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This article was published 13/4/2017 (1266 days ago), so information in it may no longer be current.
The Pallister government’s recent announcements on cost controls in public services had many wondering how bad the news from the 2017-18 budget speech would get. Yet the reaction coming from the legislature Tuesday was more of relief, not anguish.
The reactions of some groups (students, public-service unions) would differ, but most of those poring over budget papers found it to be middle-of-the-road stuff. Restraint? Yes. Austerity? Nope.
Finance Minister Cameron Friesen is controlling costs. Overall expenditures by core government departments this year will rise by 2.7 per cent over last year’s forecasted expenditures. Friesen has delivered on the central goal of wrestling with the deficit, cutting the budgeted summary deficit to $840 million this year.
So, with its second budget, the Pallister government has announced it has moved beyond "correcting the course" to "responsible recovery."
But Manitobans should recognize this as a fragile recovery. The province’s gross domestic product is forecast to hit a modest two per cent this year. Last year, it was a mere 1.4 per cent.
This illustrates the real challenge. We need to see the GDP pick up steam.
At a Manitoba Chambers of Commerce breakfast Wednesday, Friesen acknowledged this. He said that, from this point on, the Pallister government should be judged not just by its fiscal performance, but by results.
Stepping on the gas on the "road to recovery" demands strategic, smart decisions on where to invest the hard-earned cash Manitobans pay in taxes.
Numerous studies have found investing in infrastructure pays dividends. The Federation of Canadian Municipalities pegs the return at $1.60 for every dollar invested; Standard and Poor’s in 2015 estimated that an investment of one per cent of GDP in trade infrastructure (highways, roads, ports, rail, etc.) "produced an economic return as high as 2.5 times, in a three-year period."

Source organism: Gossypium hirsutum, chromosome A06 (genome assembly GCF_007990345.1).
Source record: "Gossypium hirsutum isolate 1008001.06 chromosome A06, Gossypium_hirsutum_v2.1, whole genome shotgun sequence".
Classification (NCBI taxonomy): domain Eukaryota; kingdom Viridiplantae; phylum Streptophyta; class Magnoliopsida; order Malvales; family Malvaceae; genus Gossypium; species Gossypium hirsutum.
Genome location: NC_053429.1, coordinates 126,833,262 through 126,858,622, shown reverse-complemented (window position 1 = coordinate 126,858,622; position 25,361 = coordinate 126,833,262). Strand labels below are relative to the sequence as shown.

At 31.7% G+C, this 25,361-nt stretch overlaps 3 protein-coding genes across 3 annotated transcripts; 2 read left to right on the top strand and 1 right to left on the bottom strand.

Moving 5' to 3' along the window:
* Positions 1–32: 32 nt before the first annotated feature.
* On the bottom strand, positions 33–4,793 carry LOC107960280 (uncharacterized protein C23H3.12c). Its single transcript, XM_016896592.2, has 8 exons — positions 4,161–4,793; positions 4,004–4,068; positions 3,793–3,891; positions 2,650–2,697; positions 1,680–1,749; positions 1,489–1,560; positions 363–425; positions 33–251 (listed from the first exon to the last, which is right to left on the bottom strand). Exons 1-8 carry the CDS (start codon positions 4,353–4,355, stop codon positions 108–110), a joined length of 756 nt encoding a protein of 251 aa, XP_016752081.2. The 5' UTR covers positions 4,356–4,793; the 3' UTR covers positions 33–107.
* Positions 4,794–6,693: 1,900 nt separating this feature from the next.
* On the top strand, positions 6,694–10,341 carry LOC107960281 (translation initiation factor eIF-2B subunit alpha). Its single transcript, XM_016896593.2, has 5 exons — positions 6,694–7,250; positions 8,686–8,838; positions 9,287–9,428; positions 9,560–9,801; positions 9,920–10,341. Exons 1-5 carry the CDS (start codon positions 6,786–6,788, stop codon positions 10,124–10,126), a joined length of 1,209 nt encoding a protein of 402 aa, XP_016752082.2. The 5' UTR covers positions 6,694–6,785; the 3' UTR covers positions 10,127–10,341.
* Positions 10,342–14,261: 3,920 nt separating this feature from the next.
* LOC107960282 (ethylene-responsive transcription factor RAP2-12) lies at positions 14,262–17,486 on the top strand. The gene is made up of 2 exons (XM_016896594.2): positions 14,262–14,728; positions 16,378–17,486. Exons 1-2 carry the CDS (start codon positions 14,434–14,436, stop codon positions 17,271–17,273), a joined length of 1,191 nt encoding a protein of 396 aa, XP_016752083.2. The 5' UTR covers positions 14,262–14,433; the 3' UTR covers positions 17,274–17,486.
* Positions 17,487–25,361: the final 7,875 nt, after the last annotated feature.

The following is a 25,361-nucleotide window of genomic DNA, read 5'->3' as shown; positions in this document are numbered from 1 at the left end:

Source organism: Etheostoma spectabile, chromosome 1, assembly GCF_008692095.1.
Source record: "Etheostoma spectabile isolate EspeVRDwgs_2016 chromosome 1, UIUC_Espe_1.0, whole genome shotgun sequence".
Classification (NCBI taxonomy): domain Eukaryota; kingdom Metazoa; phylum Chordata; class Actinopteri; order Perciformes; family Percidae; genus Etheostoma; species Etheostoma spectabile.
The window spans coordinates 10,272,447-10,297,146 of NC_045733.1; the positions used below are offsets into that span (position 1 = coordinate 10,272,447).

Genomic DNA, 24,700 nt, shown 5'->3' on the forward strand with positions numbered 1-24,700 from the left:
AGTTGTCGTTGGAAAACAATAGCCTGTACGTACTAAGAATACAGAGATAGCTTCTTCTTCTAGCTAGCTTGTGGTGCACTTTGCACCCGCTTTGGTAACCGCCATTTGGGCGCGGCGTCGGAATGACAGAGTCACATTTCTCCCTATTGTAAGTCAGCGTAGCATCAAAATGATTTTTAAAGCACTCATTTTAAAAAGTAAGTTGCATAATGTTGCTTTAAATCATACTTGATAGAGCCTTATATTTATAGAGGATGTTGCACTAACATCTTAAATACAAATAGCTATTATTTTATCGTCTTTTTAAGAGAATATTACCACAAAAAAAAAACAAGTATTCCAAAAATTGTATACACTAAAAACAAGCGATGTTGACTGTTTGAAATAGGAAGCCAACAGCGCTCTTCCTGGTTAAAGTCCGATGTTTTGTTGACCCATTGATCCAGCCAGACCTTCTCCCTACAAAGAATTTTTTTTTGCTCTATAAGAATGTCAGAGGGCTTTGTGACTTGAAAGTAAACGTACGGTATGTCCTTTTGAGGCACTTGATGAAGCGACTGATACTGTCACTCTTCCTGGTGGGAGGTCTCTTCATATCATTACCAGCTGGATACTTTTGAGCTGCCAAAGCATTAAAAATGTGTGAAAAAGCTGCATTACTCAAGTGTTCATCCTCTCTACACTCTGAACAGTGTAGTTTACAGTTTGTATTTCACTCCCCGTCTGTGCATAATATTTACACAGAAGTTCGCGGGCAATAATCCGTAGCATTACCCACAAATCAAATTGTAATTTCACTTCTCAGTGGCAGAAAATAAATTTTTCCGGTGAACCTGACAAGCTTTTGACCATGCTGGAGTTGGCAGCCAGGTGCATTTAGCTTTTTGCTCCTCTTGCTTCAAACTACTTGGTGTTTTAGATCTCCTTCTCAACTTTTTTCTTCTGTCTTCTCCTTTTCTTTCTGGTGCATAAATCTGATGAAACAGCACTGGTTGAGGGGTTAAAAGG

Strong, efficient infrastructure moves people to jobs and goods to market. It makes possible the growth in trade, which heavily supports our GDP: 60 per cent of Canada’s GDP and fully 50 per cent of Manitoba’s $60-billion GDP are tied to trade. Those returns to government treasuries support critical services, such as health, education and public safety.
So it matters, a lot, where we invest public funds.
Government’s infrastructure budgets have been trimmed, down from the extraordinary levels seen in the last year of the Selinger government, as the focus shifted to deficit reduction.
But it’s not always about how much, but about how that investment is managed. First, we have to be disciplined about what is meaningful infrastructure investment.
Canadians last month saw some play on the definition of "infrastructure" in the federal budget. The Trudeau government stretched the meaning to include items never before contemplated — daycare spaces, for example.
Such redefinition is a political attempt to ride on the coattails of solid and substantial public support for investing in infrastructure ("Fix those potholes!").
The Pallister government has wisely resisted such transparent silliness in Budget 2017. While it talks about "strategic" infrastructure, and includes health, education and housing in that basket, it has held to its election campaign promise to invest at least $1 billion in "core" infrastructure: highways, bridges, sewer/water and flood protection. Manitoba Infrastructure’s highways capital budget will sit, as pledged last November, at $502 million.
How do we ensure that investment keeps working for us?
First, the government can protect that level and therefore value of infrastructure investment with inflationary increases annually.
Second, let’s get an assessment of "Manitoba’s core infrastructure investment deficit," a cost-accounting of what is outstanding and required and over what period of time to bring our highways, roads and vital trade corridors to good condition and keep them there. Let’s make sure, for example, that our border crossing at Emerson is efficiently moving traffic on Highway 75, which carries $26-billion worth of north-south trade with the United States annually.
Winnipeggers know what the city’s infrastructure deficit — $7.4 billion — is for existing and new infrastructure. Sadly, for 17 years the previous provincial government refused to share that information with the public. The Pallister government can distinguish itself in making that detail public, so we can have the discussion, backed by evidence, of where to go with strategic, sustained next steps. It would allow for goals to be set, and progress measured against benchmarks.
Friesen said Wednesday his government has turned the fiscal ship and gotten our province on course.
Budget 2017 has shown where we can go, with work. It’s important now that Manitobans can see the government is keeping our economy growing, and confidently so on a path to prosperity.
Chris Lorenc is the president of the Manitoba Heavy Construction Association.
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